David Headley calls terror suspect Tahawwur Rana his ‘closest friend’
By RUMMANA HUSSAIN Staff Reporter firstname.lastname@example.org May 25, 2011 12:40PM
An Indian security official stands guard as smoke and flames billow out of the Taj Mahal hotel in Mumbai in November 2009. | Sajjad Hussain~AFP/Getty images
Updated: October 16, 2011 12:16AM
David Coleman Headley said he wasn’t much of a practicing Muslim in his youth.
He drank, dabbled in drugs, juggled several girlfriends and worked at his mother’s Philadelphia bar, Khyber Pass.
Tahawwur Rana was the complete opposite: pious, strait-laced and a good student, Headley testified at Rana’s federal trial Wednesday.
But the two developed a tight bond that solidified years after Rana spotted the Caucasian-looking boy in Pakistan swearing in Punjabi.
It was that loyalty that motivated Rana to give Headley access to his immigration business so Headley could use it as a front while he surveilled sites in India in preparation for the 2008 Mumbai terrorist attacks, prosecutors said.
Headley agreed with Assistant U.S. Attorney Daniel Collins’ assessment that Rana, 50, was his “closest friend.”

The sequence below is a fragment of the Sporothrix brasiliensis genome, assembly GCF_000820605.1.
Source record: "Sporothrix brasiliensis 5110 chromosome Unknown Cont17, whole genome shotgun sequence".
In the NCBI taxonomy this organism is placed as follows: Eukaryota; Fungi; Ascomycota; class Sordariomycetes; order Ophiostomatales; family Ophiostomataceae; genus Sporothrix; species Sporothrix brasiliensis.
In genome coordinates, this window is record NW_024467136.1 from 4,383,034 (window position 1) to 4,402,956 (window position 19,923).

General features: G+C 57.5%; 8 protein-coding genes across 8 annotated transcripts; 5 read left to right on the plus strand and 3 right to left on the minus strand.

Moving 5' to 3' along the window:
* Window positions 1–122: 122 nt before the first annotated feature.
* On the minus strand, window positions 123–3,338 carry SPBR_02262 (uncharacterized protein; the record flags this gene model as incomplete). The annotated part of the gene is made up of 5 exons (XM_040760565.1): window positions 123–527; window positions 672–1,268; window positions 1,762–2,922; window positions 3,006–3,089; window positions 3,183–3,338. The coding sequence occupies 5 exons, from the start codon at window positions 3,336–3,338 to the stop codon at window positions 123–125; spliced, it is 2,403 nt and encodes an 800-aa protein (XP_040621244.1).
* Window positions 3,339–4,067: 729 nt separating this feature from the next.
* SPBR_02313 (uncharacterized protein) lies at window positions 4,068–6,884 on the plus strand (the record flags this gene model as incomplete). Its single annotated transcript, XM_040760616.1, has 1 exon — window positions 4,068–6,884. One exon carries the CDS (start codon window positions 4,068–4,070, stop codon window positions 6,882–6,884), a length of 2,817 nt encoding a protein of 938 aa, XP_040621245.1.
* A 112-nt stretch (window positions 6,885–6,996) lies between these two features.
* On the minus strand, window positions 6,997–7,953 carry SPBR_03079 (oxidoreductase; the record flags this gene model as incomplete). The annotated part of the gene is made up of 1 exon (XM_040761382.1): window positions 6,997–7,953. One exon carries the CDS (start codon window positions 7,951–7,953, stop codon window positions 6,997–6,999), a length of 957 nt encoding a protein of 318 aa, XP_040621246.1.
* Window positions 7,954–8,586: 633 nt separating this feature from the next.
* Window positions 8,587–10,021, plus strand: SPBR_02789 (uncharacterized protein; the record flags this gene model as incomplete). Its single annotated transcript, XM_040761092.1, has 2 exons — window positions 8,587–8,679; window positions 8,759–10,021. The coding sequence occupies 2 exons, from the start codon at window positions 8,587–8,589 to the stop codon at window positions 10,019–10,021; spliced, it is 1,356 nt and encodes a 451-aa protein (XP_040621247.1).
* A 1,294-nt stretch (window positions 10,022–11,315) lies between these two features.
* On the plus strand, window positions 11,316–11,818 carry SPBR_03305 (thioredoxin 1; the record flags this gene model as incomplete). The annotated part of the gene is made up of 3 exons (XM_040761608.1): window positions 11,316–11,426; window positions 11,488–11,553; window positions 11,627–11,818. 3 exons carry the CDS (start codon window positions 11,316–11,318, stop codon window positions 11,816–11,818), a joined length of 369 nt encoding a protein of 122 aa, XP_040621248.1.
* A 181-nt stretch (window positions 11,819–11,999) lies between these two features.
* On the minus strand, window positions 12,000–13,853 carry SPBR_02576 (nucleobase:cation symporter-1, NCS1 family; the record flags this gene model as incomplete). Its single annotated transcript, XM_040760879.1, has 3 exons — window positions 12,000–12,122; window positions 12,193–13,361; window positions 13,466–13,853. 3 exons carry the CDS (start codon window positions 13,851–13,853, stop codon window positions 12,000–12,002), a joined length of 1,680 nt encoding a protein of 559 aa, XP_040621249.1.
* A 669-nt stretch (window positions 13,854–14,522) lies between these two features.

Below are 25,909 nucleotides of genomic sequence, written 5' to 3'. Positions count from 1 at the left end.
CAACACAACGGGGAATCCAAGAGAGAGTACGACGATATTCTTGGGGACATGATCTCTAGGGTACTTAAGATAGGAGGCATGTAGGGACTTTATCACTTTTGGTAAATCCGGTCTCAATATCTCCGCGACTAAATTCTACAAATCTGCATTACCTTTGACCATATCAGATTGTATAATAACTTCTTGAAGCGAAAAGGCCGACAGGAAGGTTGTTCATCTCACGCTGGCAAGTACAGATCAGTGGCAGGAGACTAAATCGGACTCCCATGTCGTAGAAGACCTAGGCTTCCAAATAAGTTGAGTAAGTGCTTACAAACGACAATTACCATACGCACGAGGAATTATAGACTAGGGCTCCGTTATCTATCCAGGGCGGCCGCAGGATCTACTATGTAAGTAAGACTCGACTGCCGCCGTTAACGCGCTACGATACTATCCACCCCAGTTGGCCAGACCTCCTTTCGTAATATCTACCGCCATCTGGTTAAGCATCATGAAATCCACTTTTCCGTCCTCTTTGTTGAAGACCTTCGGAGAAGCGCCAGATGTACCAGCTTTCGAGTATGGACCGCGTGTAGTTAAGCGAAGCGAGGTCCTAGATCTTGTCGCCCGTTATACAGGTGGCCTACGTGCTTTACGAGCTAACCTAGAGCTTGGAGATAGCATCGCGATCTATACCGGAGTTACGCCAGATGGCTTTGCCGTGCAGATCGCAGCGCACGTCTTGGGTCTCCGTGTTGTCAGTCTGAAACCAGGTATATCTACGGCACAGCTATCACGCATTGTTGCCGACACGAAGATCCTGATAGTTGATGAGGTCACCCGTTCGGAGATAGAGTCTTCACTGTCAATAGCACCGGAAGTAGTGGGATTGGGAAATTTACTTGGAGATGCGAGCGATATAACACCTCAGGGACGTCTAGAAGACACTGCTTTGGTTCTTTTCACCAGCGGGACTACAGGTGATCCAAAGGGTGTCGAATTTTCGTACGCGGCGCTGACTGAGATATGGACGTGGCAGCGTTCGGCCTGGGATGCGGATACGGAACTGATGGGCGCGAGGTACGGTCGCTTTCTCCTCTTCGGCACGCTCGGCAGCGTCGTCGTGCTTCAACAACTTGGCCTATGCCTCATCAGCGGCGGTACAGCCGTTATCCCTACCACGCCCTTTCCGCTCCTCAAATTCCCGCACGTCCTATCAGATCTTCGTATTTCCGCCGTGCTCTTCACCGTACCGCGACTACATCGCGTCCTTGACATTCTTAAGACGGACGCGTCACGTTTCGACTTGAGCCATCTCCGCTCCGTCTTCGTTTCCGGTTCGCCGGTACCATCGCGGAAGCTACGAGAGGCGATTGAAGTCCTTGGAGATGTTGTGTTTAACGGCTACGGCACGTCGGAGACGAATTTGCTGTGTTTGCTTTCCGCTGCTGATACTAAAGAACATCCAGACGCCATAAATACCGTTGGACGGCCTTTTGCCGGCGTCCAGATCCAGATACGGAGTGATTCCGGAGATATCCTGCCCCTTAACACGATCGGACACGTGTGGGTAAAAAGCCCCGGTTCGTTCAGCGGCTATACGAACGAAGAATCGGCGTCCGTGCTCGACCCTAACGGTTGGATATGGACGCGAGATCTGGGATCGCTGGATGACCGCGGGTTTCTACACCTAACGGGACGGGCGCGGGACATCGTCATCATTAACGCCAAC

Rana came to the United States to cure Headley’s homesickness when Headley moved to Philadelphia to live with his American mother as a teen, Headley later told Rana’s lawyer Charles Swift.
Swift began chipping away at Headley’s credibility, grilling him about his penchant for using Rana for illegal activities without divulging the whole truth.
Headley admitted that when he visited Rana in Pakistan in 1984, he took the budding military doctor to a tribal region so he could smuggle heroin, but he never told Rana narcotics were involved in the trip.
“He was your friend but he didn’t do what you were doing,” Swift said.
“No,” Headley replied.
Rana put his house up for Headley’s bail when he was charged with a drug conviction in the late 1990s and always tried to make him a “more religious” and “better person,” Headley said.
That’s what Headley said he told Lashkar-e-Taiba leaders when he began taking courses with the militant group more than a decade ago. Headley also said he was trained by “Major Iqbal,” a man he believed to be affiliated with Pakistan’s Inter-Services Intelligence agency.
Prosecutors said Headley briefed Rana about the plans leading up to the overseas attack and kept him in the loop about possibly targeting Jyllands-Posten, the Danish newspaper that printed the controversial Prophet Muhammad cartoons; an office belonging to Shiv Sena, the right-wing Hindu nationalist party; a Hindu temple; Bollywood, and the National Defense College in New Delhi.
However, Headley noted that Rana would never disguise his Islamic faith to help him infiltrate Shiv Sena.
Headley has already pleaded guilty for his role in the Mumbai attacks and a thwarted plot involving Jyllands-Posten’s Copenhagen bureau.